Thursday, March 19, 2009

Blowing Stuff Up as A Kid

Last night, I tried out a new combination of pyrotechnical chemicals in some fireworks I made. It was a fountain, or in pyrotechnical lingo, a gerbe. It worked wonderfully. The key was the addition of fine iron particles into the fuel-oxidizer and those iron flakes lit up the night with intense sparks and streamers.

I mentioned this on my twitter feed and was gratified that fellow like-minded technologist and my electronic correspondent, Dan Dubno, wrote me immediately and directed me to a wonderful article he wrote in yesterday's Huffington Post.

A few years ago, I questioned a large number of scientists working for the Office of Naval Research on critical projects for our nation's security. In this room full of doctorates and inventors I asked, "How many of you hold a patent or have been closely involved with one?" Most of the several hundred scientists here raised their hands.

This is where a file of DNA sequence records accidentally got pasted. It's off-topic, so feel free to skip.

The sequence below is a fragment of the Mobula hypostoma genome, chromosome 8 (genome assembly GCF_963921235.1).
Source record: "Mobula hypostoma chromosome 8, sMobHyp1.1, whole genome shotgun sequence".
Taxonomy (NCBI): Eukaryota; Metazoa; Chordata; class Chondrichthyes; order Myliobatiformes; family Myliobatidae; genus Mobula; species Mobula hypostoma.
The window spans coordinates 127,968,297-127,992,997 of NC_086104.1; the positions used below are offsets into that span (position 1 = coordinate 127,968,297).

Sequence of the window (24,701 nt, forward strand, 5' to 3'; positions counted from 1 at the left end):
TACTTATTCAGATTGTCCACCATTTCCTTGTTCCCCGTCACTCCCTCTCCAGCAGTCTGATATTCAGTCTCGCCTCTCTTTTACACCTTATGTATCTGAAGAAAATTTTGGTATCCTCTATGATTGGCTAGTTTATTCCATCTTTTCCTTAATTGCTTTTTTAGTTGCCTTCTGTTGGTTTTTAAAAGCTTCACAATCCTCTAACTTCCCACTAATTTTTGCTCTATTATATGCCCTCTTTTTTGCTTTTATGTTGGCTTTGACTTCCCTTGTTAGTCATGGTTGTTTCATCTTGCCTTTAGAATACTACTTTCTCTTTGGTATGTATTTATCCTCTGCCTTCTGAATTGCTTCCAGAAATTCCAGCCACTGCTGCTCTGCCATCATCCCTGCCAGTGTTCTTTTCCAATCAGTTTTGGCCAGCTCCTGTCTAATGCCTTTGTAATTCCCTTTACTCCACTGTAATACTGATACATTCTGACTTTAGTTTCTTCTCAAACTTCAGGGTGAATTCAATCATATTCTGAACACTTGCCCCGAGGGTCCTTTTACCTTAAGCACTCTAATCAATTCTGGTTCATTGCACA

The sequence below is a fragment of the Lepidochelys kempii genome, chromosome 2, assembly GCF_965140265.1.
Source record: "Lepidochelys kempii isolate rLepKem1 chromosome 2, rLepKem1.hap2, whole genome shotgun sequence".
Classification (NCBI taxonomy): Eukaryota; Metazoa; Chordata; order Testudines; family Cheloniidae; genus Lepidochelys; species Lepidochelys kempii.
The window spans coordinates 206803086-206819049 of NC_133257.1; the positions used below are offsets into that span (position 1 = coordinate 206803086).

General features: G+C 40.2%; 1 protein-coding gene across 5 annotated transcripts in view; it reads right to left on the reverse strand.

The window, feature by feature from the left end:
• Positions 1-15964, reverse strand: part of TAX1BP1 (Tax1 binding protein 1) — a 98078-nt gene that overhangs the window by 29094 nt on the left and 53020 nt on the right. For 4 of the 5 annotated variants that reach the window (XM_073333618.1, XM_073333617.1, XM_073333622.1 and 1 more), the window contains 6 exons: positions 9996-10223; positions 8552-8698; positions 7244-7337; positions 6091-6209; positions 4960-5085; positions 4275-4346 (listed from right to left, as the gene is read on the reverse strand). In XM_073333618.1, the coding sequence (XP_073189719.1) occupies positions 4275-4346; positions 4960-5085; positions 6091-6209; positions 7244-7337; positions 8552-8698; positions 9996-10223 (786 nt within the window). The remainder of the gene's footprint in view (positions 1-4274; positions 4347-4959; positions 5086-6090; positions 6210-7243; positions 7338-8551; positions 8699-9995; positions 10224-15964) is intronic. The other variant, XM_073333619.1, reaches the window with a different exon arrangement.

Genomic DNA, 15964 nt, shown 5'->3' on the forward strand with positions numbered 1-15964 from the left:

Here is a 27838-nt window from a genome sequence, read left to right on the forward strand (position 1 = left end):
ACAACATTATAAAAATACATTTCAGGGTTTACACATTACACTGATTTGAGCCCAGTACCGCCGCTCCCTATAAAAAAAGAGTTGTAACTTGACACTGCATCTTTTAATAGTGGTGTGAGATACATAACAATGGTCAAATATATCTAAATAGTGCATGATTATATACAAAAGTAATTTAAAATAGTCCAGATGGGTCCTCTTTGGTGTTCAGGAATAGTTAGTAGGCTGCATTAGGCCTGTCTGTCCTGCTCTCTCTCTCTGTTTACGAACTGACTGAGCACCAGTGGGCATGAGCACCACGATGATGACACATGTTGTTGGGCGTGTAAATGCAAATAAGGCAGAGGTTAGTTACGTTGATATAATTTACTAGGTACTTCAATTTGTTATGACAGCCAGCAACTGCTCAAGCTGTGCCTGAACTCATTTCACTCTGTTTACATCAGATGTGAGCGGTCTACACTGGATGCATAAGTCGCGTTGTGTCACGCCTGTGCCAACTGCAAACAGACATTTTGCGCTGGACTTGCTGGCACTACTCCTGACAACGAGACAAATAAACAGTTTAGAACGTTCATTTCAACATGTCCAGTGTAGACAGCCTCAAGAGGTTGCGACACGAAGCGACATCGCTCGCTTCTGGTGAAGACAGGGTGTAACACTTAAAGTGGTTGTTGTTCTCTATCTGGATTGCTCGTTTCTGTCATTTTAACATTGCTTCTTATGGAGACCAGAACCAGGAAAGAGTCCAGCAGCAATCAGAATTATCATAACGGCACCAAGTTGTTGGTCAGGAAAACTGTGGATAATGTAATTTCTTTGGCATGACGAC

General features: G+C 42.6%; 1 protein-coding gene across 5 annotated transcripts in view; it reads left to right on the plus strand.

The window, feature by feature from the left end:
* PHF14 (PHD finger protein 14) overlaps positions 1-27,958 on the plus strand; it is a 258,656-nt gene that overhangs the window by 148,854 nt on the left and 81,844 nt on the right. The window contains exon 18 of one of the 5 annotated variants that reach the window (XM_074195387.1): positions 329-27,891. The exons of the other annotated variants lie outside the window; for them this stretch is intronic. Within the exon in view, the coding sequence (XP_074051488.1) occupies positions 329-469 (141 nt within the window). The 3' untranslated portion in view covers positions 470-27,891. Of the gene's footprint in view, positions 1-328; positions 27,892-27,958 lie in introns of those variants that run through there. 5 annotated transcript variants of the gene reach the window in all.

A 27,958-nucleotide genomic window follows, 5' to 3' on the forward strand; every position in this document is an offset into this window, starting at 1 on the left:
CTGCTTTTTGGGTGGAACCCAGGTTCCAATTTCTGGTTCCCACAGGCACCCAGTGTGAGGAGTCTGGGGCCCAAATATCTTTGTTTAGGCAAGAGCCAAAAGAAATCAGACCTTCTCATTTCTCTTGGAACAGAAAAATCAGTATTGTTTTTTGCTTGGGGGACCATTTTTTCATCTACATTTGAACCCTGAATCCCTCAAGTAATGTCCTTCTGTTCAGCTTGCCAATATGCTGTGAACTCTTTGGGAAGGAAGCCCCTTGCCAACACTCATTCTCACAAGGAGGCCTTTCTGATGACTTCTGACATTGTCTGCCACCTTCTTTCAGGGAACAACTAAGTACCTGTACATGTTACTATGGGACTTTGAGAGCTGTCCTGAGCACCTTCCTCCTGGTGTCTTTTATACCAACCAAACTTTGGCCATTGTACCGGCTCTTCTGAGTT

I wondered what gave them the "permission" to invent. "Since this place is clearly full of inventors," I wondered, "how many of you blew stuff up when you were kids?" Nearly every hand in that audience -- an audience filled with the nation's leading innovators -- shot up.

In particular, Dan relates how he asked a group of accomplished scientists "did you blow things up as a kid?"

Well did they? What do you think, of course they did! And that's something to think about: Is the world to led by small minded, tort fearing, safety-first, second, and always, nanny staters? Let's hope not. More on this subject later

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